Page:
Yesterday—December 18, 2008—the Pew Forum on Religion & Public Life released a new study confirming what they had reported last year: most Americans, including about half of American evangelical Christians, believe that many religions can lead people to eternal life. The report was based on “a national survey conducted…from July 31-Aug. 10, 2008, among 2,905 adults.”

The key question in the survey asked respondents who identified themselves as having a religious affiliation (which, according to the Pew Forum’s 2007 report, includes 83% of all Americans) to choose one of two statements. In response, 29% chose to affirm, “My religion is the one, true faith leading to eternal life,” while 65% agreed with the statement, “Many religions can lead to eternal life.” (6% said neither, both, or did not answer.)

Now, in its survey taken about a year earlier, the Pew Forum asked the same question of the same demographic (adults with some religious affiliation), with the same two statements from which to choose. In that survey, 24% said they thought their religion was the one true faith leading to eternal life and 70% said many religions could lead to eternal life. It seems unlikely that 5% of the population would shift on this question in only a year—and in the direction of a larger percentage of Americans asserting that their religion was the only true way to eternal life. Yet this is what the survey indicates.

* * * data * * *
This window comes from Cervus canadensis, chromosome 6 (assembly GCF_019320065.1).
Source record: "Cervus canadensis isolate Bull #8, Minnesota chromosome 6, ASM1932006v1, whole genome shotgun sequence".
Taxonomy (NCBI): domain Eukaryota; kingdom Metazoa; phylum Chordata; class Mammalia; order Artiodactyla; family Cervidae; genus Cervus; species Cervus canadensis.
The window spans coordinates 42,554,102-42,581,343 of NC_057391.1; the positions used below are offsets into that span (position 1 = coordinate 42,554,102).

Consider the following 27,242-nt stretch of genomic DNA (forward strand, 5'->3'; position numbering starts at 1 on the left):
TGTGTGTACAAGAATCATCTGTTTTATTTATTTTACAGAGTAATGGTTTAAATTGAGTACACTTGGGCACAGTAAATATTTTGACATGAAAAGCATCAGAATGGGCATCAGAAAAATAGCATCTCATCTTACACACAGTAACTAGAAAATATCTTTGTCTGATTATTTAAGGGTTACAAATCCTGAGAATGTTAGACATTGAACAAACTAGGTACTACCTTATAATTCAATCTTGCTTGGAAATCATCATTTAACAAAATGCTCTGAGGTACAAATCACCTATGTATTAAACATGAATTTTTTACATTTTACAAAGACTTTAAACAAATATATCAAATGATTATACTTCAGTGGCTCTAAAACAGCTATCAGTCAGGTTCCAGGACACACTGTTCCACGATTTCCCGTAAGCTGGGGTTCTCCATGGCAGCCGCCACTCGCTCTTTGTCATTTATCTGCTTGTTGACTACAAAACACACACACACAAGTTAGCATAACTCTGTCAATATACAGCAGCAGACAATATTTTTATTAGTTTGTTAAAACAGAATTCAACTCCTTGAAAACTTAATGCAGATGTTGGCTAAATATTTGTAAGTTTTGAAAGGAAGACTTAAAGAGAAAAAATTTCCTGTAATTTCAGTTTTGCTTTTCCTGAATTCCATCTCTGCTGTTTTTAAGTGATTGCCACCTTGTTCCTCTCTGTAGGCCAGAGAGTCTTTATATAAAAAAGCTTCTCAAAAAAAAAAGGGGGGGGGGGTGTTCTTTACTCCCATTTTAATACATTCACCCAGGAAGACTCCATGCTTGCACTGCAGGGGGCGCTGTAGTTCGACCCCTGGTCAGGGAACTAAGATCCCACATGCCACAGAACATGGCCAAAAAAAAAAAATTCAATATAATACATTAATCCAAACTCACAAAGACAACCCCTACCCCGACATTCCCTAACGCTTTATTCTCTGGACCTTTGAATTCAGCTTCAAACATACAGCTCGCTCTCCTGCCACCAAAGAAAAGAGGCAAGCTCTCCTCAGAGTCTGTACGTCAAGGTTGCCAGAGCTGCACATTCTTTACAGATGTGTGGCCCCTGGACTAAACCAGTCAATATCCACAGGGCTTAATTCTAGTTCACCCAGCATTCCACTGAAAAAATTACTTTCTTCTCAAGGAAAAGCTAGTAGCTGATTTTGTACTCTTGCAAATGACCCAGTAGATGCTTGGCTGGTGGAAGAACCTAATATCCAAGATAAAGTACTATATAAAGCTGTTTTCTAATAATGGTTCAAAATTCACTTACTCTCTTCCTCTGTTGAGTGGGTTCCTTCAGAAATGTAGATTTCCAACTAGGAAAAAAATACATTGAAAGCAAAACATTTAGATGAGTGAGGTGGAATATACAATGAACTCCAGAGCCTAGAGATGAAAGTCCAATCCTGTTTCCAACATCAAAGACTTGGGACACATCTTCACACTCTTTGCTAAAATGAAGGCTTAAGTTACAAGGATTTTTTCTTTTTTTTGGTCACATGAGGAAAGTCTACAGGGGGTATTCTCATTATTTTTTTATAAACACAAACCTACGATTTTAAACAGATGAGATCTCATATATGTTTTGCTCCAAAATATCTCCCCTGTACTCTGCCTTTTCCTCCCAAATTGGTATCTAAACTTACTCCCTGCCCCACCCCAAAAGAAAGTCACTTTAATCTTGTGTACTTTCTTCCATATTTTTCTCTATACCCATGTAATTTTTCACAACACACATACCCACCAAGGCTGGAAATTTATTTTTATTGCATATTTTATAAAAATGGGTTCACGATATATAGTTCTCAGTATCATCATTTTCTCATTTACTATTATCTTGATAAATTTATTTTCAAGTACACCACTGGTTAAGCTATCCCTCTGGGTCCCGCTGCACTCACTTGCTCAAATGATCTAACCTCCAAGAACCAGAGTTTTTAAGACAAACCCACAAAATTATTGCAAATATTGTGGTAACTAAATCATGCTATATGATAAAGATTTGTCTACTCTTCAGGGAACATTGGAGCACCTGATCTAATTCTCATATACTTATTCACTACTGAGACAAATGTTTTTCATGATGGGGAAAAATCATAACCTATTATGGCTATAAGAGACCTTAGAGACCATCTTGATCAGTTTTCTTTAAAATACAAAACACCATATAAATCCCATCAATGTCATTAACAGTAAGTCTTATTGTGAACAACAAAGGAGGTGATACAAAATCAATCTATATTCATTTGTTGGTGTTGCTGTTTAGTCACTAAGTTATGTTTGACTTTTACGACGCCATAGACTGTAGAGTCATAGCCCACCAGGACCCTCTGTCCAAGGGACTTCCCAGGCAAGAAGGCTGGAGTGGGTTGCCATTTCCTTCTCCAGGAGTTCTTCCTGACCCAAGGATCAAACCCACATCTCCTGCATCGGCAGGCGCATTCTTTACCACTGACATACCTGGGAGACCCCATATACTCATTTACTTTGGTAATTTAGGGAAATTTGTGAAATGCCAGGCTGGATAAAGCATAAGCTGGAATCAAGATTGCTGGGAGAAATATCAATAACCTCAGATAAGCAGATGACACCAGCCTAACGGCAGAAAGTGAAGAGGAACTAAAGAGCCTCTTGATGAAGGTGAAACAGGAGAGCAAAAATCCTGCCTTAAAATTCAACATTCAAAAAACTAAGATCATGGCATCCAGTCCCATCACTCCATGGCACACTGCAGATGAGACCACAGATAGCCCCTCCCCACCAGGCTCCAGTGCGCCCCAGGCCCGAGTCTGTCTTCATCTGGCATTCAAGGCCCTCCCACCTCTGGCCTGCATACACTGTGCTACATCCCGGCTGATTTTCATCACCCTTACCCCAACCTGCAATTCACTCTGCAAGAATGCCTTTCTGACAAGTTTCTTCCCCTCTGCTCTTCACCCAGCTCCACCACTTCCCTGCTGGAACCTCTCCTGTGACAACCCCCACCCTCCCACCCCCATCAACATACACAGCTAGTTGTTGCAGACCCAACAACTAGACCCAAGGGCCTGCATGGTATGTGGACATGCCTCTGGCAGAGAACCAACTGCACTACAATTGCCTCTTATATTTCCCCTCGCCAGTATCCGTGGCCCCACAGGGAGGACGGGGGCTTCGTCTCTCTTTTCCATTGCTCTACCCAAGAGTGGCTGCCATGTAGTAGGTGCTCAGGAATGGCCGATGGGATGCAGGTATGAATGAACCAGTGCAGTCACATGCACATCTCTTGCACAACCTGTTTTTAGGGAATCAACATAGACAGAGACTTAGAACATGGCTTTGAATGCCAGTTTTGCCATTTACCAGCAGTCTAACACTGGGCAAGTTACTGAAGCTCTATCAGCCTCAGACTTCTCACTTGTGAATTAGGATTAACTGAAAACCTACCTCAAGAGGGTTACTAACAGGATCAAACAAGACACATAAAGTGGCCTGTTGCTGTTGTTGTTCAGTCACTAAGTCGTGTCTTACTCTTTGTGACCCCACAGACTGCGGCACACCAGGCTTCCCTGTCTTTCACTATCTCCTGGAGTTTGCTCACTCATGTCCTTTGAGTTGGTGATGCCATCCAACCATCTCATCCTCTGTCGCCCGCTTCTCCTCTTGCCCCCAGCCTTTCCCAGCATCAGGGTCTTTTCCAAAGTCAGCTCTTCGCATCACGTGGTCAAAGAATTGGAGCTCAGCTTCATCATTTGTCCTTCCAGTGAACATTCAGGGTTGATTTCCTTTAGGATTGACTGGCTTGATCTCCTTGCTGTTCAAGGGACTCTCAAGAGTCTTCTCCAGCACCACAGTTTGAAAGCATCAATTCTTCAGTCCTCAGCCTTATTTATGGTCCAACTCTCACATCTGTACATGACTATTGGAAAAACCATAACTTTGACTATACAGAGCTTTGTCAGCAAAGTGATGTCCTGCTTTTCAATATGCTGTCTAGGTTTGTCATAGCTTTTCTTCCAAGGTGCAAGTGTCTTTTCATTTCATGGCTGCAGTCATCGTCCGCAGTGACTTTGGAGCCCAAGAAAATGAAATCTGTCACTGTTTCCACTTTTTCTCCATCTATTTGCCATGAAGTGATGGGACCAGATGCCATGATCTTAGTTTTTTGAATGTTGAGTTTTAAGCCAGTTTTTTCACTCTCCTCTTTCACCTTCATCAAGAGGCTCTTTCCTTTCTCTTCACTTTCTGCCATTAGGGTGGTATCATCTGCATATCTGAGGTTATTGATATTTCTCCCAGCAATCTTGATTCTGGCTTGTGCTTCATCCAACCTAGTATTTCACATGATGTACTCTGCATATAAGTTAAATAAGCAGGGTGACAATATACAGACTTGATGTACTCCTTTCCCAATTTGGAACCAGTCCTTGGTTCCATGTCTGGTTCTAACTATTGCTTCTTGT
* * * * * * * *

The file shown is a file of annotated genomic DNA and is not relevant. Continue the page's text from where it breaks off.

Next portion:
Even more surprising, the percentages of white evangelicals and black Protestants[1] affirming that their religion was the only way to eternal life rose by 10% or more from one survey to the next: from 36% or 37% to 49% for white evangelicals and from 34% or 35% to 45% for black Protestants.[2] One has to wonder if evangelical and black Protestant opinion really changed this dramatically in one year, or if one of the samplings differed in some marked way from the other.

There are, then, some reasons to be cautious about the precise figures in these reports. However, assuming that the most recent figures are reliable, slightly less than half of U.S. evangelicals consider their religion to be the one true path leading to eternal life, and slightly more than half disagree. For all practical purposes, it appears that American evangelicals are evenly split on this question.